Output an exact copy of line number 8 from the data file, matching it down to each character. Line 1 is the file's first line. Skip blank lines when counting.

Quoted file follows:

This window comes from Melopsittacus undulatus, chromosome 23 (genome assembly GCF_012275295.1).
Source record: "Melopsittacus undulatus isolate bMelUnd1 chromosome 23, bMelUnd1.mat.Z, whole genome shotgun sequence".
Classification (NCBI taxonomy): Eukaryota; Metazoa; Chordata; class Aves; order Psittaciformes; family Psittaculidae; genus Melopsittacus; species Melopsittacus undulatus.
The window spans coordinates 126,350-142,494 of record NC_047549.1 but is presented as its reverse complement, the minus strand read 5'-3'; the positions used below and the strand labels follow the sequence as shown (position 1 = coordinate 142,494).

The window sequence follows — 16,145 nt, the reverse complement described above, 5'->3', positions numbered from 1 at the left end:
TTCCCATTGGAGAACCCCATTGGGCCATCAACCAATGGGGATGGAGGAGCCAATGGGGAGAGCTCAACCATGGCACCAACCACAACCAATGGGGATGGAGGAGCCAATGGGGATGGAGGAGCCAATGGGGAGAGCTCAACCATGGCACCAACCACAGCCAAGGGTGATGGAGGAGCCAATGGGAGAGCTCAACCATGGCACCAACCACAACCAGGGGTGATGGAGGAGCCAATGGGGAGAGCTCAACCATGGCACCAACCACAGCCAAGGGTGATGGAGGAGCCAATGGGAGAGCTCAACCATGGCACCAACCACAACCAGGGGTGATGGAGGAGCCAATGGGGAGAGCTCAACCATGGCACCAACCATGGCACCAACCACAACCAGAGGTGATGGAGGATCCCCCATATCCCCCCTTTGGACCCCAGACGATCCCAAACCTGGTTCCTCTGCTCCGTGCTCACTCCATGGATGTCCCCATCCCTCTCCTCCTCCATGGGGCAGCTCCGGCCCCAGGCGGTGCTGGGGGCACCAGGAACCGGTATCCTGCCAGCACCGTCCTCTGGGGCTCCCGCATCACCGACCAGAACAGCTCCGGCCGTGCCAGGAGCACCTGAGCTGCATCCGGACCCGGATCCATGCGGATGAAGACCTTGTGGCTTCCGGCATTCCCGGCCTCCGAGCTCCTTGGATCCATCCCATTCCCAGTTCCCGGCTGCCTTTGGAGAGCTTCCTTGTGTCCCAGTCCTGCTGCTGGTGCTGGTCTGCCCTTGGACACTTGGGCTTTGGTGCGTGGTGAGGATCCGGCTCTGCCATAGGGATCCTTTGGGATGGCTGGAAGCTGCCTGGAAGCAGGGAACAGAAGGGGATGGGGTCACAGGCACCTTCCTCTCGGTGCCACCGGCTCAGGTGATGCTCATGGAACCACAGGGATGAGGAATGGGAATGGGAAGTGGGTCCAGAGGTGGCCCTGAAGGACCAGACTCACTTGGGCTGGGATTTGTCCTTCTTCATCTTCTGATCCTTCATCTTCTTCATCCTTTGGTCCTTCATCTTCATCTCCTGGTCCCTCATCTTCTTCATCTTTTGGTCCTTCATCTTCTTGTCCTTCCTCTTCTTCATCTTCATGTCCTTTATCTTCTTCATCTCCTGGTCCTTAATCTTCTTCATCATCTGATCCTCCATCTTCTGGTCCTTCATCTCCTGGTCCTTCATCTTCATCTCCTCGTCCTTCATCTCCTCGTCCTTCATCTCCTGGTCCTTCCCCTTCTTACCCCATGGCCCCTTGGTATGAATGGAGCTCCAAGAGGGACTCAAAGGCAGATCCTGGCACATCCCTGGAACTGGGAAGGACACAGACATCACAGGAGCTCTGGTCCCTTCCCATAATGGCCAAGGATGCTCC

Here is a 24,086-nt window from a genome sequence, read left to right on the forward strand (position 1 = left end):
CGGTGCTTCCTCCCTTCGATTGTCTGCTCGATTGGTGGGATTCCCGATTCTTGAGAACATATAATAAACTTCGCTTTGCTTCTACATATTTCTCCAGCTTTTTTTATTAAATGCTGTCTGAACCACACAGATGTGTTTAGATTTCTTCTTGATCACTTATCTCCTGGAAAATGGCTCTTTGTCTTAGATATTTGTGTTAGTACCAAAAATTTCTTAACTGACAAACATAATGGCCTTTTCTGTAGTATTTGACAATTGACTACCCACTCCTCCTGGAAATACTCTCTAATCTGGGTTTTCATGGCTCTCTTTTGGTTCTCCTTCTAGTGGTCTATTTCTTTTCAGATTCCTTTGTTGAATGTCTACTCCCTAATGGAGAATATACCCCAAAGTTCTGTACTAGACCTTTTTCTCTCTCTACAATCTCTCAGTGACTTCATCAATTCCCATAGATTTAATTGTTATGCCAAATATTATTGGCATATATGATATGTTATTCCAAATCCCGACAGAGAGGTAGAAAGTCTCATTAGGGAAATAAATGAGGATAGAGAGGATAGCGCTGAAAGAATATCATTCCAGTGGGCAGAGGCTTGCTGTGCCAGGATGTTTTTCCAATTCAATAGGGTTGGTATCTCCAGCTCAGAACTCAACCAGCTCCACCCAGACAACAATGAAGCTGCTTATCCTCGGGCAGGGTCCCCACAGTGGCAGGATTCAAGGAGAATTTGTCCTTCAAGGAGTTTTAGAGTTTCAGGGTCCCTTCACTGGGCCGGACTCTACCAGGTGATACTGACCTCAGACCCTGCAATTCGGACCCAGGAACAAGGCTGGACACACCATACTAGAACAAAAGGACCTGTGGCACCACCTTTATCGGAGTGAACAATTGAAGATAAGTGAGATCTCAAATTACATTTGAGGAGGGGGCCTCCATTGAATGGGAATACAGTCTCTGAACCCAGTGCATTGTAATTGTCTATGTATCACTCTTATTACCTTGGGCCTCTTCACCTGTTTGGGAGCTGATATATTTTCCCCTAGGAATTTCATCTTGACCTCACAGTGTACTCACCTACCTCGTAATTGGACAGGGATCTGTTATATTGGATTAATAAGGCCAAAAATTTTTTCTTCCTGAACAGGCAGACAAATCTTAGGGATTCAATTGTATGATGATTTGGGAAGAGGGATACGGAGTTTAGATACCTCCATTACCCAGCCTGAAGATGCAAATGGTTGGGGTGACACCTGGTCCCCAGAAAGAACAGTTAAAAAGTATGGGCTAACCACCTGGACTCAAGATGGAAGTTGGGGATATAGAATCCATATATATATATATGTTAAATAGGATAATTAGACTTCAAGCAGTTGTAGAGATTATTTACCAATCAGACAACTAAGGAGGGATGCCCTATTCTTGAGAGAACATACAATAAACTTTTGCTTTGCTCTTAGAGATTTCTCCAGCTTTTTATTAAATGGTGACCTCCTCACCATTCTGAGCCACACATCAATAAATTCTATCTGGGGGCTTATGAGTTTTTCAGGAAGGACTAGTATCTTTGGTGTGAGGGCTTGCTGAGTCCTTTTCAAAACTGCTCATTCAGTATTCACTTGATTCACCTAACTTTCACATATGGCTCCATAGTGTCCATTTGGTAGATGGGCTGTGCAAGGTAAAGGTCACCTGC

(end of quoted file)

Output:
CGGTGCTTCCTCCCTTCGATTGTCTGCTCGATTGGTGGGATTCCCGATTCTTGAGAACATATAATAAACTTCGCTTTGCTTCTACATATTTCTCCAGCTTTTTTTATTAAATGCTGTCTGAACCACACAGATGTGTTTAGATTTCTTCTTGATCACTTATCTCCTGGAAAATGGCTCTTTGTCTTAGATATTTGTGTTAGTACCAAAAATTTCTTAACTGACAAACATAATGGCCTTTTCTGTAGTATTTGACAATTGACTACCCACTCCTCCTGGAAATACTCTCTAATCTGGGTTTTCATGGCTCTCTTTTGGTTCTCCTTCTAGTGGTCTATTTCTTTTCAGATTCCTTTGTTGAATGTCTACTCCCTAATGGAGAATATACCCCAAAGTTCTGTACTAGACCTTTTTCTCTCTCTACAATCTCTCAGTGACTTCATCAATTCCCATAGATTTAATTGTTATGCCAAATATTATTGGCATATATGATATGTTATTCCAAATCCCGACAGAGAGGTAGAAAGTCTCATTAGGGAAATAAATGAGGATAGAGAGGATAGCGCTGAAAGAATATCATTCCAGTGGGCAGAGGCTTGCTGTGCCAGGATGTTTTTCCAATTCAATAGGGTTGGTATCTCCAGCTCAGAACTCAACCAGCTCCACCCAGACAACAATGAAGCTGCTTATCCTCGGGCAGGGTCCCCACAGTGGCAGGATTCAAGGAGAATTTGTCCTTCAAGGAGTTTTAGAGTTTCAGGGTCCCTTCACTGGGCCGGACTCTACCAGGTGATACTGACCTCAGACCCTGCAATTCGGACCCAGGAACAAGGCTGGACACACCATACTAGAACAAAAGGACCTGTGGCACCACCTTTATCGGAGTGAACAATTGAAGATAAGTGAGATCTCAAATTACATTTGAGGAGGGGGCCTCCATTGAATGGGAATACAGTCTCTGAACCCAGTGCATTGTAATTGTCTATGTATCACTCTTATTACCTTGGGCCTCTTCACCTGTTTGGGAGCTGATATATTTTCCCCTAGGAATTTCATCTTGACCTCACAGTGTACTCACCTACCTCGTAATTGGACAGGGATCTGTTATATTGGATTAATAAGGCCAAAAATTTTTTCTTCCTGAACAGGCAGACAAATCTTAGGGATTCAATTGTATGATGATTTGGGAAGAGGGATACGGAGTTTAGATACCTCCATTACCCAGCCTGAAGATGCAAATGGTTGGGGTGACACCTGGTCCCCAGAAAGAACAGTTAAAAAGTATGGGCTAACCACCTGGACTCAAGATGGAAGTTGGGGATATAGAATCCATATATATATATATGTTAAATAGGATAATTAGACTTCAAGCAGTTGTAGAGATTATTTACCAATCAGACAACTAAGGAGGGATGCCCTATTCTTGAGAGAACATACAATAAACTTTTGCTTTGCTCTTAGAGATTTCTCCAGCTTTTTATTAAATGGTGACCTCCTCACCATTCTGAGCCACACATCAATAAATTCTATCTGGGGGCTTATGAGTTTTTCAGGAAGGACTAGTATCTTTGGTGTGAGGGCTTGCTGAGTCCTTTTCAAAACTGCTCATTCAGTATTCACTTGATTCACCTAACTTTCACATATGGCTCCATAGTGTCCATTTGGTAGATGGGCTGTGCAAGGTAAAGGTCACCTGC